Most of the time, those figures are guidelines, rather than actual scientific measurements.
I'll get into this a little bit later, because there are a couple differences in caffeine between cappuccino and brewed coffee.
The way you add milk to either of them is very different
Another key point to keep in mind is milk and creamer.
If you don't take you coffee black, then you're going to add at least some measure of milk.
Depending on how you like your drink, you might lean towards cappuccino or regular coffee.
Cappuccino always has steamed and frothed milk, and ends up very creamy.
The milk is incorporated into the drink, before it's handed to you.
Whereas drip coffee or brewed coffee does not come with milk by default. Some waiters or baristas might ask you if you want milk, but most often you'll have to ask for it yourself.
And most often, the milk is added cold, unless the cafe can warm it for you.
Some key differences between cappuccino and coffee
There are significant differences between cappuccino and coffee, and we'll discuss the most important ones next.
These are also the key points that will help you figure out which drink to order, depending on what you're looking for and what you like.
Keep in mind that not all cafes or establishments abide by these 'rules'. For example you might find that one cafe's cappuccino is way stronger than another's drip coffee, and that's all on the barista.
That being said, here are they key differences between cappuccino and brewed coffee.
1. Cappuccinos are milky and creamy
We've established that cappuccino has milk added to it before it's even handed to you.
This milk is usually anywhere between 3 to 5 times more than espresso, by volume.
Steaming and frothing milk makes it double in size, so for example if you need 4 oz/120 ml of milk in volume, you only use 2 oz/66 ml.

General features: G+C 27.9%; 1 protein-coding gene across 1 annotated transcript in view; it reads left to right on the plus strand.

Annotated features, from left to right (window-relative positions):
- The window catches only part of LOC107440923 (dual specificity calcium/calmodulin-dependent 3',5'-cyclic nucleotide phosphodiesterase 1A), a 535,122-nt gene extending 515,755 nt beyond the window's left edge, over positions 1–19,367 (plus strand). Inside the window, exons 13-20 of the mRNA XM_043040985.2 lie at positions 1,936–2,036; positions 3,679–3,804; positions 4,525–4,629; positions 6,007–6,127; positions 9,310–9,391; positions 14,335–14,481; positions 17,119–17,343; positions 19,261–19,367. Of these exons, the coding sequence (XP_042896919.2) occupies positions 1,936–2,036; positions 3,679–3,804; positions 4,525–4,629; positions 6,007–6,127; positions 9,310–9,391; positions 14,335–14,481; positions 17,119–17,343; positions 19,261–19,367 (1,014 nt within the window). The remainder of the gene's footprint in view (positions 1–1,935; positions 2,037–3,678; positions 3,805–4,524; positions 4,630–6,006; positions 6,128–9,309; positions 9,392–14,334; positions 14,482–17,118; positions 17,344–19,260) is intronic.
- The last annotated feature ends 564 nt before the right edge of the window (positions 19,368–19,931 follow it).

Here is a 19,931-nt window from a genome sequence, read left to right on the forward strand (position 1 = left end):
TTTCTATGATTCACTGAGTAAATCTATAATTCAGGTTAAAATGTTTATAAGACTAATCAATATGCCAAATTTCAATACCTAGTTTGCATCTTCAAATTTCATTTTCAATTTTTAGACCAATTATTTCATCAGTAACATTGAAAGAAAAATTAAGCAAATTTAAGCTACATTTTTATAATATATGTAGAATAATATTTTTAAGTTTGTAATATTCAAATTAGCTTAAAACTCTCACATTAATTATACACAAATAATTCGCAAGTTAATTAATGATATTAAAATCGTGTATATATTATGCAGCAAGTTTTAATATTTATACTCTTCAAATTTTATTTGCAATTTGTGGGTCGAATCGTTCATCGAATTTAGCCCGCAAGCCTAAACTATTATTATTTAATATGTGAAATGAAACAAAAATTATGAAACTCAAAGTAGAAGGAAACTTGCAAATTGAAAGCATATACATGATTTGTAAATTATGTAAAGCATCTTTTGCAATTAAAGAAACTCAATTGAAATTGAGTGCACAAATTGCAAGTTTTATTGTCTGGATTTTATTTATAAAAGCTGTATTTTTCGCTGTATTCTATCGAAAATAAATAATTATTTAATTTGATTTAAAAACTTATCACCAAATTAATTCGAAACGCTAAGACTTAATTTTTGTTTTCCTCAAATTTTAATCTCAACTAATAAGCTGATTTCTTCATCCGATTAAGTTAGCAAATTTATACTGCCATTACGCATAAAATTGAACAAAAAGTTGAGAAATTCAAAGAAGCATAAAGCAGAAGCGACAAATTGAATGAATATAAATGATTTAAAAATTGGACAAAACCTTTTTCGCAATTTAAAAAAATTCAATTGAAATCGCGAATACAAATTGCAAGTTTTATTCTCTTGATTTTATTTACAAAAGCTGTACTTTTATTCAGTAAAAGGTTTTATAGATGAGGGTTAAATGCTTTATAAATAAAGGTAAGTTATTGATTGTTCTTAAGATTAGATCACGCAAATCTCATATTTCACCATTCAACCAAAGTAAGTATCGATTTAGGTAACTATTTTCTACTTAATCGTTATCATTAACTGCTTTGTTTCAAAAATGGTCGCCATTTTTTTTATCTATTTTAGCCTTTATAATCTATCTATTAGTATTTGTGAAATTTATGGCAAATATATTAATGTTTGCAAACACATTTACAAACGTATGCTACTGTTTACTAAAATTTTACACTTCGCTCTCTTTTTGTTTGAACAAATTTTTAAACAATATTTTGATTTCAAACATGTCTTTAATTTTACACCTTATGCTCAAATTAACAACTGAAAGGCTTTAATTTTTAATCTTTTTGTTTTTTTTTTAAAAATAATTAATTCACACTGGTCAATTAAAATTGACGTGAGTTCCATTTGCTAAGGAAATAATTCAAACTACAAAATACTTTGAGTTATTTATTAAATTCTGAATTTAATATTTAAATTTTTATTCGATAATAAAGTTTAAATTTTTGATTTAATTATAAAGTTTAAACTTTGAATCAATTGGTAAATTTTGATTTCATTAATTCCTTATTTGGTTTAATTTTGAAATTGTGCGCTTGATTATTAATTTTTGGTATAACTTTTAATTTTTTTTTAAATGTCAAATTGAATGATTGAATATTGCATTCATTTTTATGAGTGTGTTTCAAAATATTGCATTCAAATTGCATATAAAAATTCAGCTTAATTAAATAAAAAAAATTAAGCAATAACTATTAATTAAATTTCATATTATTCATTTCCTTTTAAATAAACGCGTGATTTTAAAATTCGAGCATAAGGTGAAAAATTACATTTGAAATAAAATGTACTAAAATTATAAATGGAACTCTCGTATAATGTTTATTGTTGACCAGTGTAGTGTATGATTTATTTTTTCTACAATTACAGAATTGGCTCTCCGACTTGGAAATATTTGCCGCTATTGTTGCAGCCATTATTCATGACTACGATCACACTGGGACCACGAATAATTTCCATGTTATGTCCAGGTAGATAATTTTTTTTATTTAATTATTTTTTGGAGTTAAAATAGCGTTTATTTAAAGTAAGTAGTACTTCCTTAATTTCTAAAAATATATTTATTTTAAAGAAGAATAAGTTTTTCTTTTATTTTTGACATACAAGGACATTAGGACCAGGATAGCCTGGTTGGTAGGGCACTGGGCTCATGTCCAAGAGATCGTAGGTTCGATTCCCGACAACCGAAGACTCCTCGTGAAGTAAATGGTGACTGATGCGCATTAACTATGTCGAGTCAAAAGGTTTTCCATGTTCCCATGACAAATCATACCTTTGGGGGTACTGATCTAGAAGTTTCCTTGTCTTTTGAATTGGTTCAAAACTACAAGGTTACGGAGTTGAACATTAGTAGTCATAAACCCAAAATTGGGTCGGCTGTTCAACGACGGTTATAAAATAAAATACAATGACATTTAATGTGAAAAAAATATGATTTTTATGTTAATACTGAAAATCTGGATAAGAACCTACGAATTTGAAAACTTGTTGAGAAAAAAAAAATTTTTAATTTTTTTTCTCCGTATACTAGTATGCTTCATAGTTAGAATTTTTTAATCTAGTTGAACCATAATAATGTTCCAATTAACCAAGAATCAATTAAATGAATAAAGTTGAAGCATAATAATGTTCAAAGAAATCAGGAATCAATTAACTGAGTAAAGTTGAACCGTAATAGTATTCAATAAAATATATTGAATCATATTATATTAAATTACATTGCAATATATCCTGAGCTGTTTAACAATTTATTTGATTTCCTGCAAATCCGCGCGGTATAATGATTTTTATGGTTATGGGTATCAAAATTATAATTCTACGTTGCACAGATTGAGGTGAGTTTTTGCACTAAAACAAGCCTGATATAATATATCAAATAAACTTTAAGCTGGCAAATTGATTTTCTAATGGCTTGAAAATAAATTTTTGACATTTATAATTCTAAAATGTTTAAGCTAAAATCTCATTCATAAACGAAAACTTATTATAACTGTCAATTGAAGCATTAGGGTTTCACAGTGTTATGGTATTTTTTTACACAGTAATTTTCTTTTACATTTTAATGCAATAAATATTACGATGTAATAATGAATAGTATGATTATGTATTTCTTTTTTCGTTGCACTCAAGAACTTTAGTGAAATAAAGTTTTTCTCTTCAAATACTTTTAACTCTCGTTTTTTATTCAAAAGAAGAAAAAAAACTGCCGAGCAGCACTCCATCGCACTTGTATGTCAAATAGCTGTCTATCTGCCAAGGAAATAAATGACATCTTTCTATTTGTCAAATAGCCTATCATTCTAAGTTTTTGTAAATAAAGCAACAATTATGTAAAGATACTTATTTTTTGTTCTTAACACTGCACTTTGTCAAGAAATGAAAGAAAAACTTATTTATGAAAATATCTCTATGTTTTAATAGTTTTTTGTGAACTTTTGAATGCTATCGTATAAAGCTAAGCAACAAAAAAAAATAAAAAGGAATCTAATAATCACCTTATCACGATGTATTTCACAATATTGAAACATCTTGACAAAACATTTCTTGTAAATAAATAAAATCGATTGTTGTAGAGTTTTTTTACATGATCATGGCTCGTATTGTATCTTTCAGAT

Even so, the air added is so well incorporated that the milk ends up with a creamy, velvety texture that's going to blend nicely with the crema on top of the espresso.
The steamed milk will blend with the espresso on the bottom, and together create a slightly thick, creamy drink that's already perfectly blended.
And, if this matters to you, it comes hot. Both the espresso and the milk are screaming hot when blended into a cappuccino.
Regular coffee comes hot, but often without milk.
And most often, the milk is added by the customer, from the little 10% fat cups, or creamer, or regular milk. These are usually readily available on the counter or the barista/waiter might hand them to you.
Seeing as drip coffee or brewed coffee is most common in homes, or small businesses meant to serve plain coffee, the milk isn't really an important figure.
So, in short, if you like your coffee milky and creamy and generally on the flavorful side, you might want to opt for cappuccino.
If you don't mind if it has milk or not, and just want coffee, you might get along better with regular coffee.
2. Regular drip coffee might end up having more caffeine
Back to the discussion we had earlier, about caffeine and which drink has the most.
It's true that caffeine levels vary wildly from one coffee bean to another, and depend a lot on how much coffee you use while brewing.
But, if we were to take a single coffee batch and use the exact same amount to brew drip coffee and a shot of espresso, there would be a difference.
The difference wouldn't be sky-high, but it might be noticeable for some. Exactly how many milligrams of extra caffeine will be present will depend on the coffee beans themselves.
But, it's the brewing method that determines which coffee ends up with more caffeine.